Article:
A Tennessee state senate bill to ban law enforcement from obtaining cellphone location tracking information without a warrant has passed through both chambers of the legislature, although an amendment was added late in the process that could prove hazardous to privacy rights and necessitates vigilance on the part of people in the Volunteer State..

Introduced by Sen. Mae Beavers (R-17), Senate Bill 2087 (SB2087) passed  the House on Apr. 16 by an 87-2-2 margin. It had previously passed through the Senate by a 28-2 margin. It will now head to Gov. Haslam’s desk to be signed into law. However, an amendment was added at the last minute that weakened the bill.

SB2087 ensures that “no governmental entity shall obtain the location information of an electronic device without a search warrant issued by a duly authorized court” aside from a narrow set of exigent circumstances specifically outlined in the bill. Any information gathered in violation of SB2087 is to be inadmissible in the court of law as well. These provisions are what make the bill effective in protecting individual liberty.

However, an amendment (HA1170) was added to the bill that says warrant requirements are unnecessary if an individual posts their location information on a social media website. This means that anyone in the state of Tennessee who posts their location information online has essentially forfeited their privacy rights for at least 24 hours. So, simply posting a picture of dinner and sharing where you ate it on Facebook could trigger that 24 hour ‘exception’ and open the door to Tennessee government agents tracking you without a warrant While the rest of the bill includes some strong restrictions against tracking locations, people in Tennessee should consider not posting their location on ANY social media sites at any time.

A practical benefit of SB2087 is that it curtails some of the onerous effects of unconstitutional data gathering by the federal government. The NSA collects, stores, and analyzes data on countless millions of people without a warrant, and without even the mere suspicion of criminal activity. NSA also tracks the physical location of people through their cellphones.

In late 2013, the Washington Post reported that NSA is “gathering nearly 5 billion records a day on the whereabouts of cellphones around the world.” This includes location data on “tens of millions” of Americans each year – without a warrant.Through fusion centers, state and local law enforcement act as information recipients from various federal departments under Information Sharing Environment (ISE). ISE partners include the Office of Director of National Intelligence, which is an umbrella covering 17 federal agencies and organizations, including the NSA. State and local law enforcement share data up the chain with the feds.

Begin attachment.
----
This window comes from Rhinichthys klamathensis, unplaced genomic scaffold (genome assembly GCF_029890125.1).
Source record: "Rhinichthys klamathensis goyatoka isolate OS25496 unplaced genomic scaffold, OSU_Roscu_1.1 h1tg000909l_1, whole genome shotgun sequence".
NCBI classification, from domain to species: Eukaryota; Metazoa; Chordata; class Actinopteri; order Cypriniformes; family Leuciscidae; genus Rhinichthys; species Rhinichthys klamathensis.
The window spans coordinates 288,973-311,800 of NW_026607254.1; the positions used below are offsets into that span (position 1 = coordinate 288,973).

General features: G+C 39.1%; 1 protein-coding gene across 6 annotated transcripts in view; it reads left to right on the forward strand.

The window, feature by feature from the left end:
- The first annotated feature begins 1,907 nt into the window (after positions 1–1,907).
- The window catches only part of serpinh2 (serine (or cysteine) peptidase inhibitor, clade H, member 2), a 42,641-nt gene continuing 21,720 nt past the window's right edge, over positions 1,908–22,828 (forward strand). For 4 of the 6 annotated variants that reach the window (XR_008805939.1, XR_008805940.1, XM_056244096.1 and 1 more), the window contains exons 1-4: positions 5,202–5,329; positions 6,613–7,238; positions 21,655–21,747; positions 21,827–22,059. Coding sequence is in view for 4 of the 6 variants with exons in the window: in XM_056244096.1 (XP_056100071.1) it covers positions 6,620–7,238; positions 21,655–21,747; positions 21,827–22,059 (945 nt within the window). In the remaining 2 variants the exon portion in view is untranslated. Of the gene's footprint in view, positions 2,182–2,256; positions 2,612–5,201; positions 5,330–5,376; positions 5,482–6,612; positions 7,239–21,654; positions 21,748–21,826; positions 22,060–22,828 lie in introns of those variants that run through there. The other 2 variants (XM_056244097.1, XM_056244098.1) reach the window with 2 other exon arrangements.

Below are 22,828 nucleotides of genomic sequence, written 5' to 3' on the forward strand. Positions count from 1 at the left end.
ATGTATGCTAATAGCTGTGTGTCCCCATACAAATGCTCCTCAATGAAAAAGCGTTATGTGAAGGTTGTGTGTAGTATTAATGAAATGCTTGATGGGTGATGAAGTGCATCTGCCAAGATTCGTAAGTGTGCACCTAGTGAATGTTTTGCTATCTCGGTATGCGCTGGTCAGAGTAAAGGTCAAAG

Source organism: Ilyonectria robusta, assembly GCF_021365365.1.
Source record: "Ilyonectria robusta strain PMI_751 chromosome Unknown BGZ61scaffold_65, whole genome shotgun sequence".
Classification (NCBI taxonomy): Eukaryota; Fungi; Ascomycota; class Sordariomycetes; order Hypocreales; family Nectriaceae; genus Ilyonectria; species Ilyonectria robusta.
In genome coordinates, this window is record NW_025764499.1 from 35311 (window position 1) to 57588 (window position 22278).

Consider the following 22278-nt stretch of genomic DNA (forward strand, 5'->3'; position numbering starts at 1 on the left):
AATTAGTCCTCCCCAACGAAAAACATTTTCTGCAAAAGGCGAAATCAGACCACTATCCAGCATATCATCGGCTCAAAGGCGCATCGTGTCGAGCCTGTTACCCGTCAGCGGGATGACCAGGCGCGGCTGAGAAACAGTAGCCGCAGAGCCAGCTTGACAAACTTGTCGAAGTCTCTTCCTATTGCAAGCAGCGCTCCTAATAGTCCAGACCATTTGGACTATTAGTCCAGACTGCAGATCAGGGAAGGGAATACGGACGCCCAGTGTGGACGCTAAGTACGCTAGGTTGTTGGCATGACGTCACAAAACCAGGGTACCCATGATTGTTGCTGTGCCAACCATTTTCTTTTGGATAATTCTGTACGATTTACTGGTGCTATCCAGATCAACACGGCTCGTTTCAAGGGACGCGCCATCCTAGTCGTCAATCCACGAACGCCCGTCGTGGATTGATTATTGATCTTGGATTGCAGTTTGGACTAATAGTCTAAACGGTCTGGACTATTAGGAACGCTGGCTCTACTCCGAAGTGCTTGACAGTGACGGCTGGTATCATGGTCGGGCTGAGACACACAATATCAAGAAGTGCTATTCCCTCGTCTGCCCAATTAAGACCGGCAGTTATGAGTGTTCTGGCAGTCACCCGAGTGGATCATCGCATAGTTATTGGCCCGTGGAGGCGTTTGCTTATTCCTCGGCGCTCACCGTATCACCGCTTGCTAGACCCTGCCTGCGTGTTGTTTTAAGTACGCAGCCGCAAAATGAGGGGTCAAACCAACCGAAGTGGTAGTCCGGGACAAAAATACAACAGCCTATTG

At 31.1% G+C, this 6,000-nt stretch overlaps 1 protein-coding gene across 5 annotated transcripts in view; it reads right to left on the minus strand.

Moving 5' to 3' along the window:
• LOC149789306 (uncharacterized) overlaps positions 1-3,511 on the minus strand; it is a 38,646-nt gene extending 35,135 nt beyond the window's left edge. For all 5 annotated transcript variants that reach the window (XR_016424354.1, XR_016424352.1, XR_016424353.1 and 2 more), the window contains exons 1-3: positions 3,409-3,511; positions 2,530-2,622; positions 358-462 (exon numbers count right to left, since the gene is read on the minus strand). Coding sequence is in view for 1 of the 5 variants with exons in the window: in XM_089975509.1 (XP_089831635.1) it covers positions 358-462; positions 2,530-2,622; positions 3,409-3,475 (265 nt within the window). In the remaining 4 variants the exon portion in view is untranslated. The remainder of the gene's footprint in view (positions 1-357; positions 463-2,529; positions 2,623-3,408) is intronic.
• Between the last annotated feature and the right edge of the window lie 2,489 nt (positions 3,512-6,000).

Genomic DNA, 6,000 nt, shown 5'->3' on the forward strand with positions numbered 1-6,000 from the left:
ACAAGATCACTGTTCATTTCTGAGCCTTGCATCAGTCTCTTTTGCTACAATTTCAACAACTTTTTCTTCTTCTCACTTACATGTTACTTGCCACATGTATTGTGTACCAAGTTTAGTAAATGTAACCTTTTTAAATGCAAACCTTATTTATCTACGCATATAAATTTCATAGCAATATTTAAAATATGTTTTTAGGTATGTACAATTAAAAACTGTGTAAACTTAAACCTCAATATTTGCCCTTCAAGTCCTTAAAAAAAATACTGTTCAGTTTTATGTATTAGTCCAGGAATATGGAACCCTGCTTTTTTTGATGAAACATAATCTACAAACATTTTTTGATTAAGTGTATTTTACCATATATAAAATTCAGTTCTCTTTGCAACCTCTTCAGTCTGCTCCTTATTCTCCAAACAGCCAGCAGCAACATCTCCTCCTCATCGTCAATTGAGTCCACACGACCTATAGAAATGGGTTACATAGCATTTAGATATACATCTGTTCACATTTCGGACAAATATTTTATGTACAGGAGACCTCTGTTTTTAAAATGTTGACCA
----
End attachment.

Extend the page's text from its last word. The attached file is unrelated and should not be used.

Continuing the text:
The NSA expressly shares warrantless data with state and local law enforcement through a super-secret DEA unit known as the Special Operations Division (SOD). A Reuters report that most of this shared data has absolutely nothing to do with national security issues. Most of it involves routine criminal investigations.

This location tracking and data sharing shoves a dagger into the heart of the Fourth Amendment. SB2087 prevents state law enforcement from gathering cell phone location data and sharing it up the chain. It makes information vacuumed up by the feds and shared down the chain inadmissible in court, stopping a dangerous practical effect of NSA spying, assuming people in Tennessee remain vigilant about not voluntarily posting their location on social media.


Click HERE to find out how to fight the NSA’s unconstitutional spying in your state.

Tenth Amendment Center

The Tenth Amendment Center is a national think tank that works to preserve and protect the principles of strictly limited government through information, education, and activism. The center serves as a forum for the study and exploration of state and individual sovereignty issues, focusing primarily on the decentralization of federal government power as required by the Constitution.

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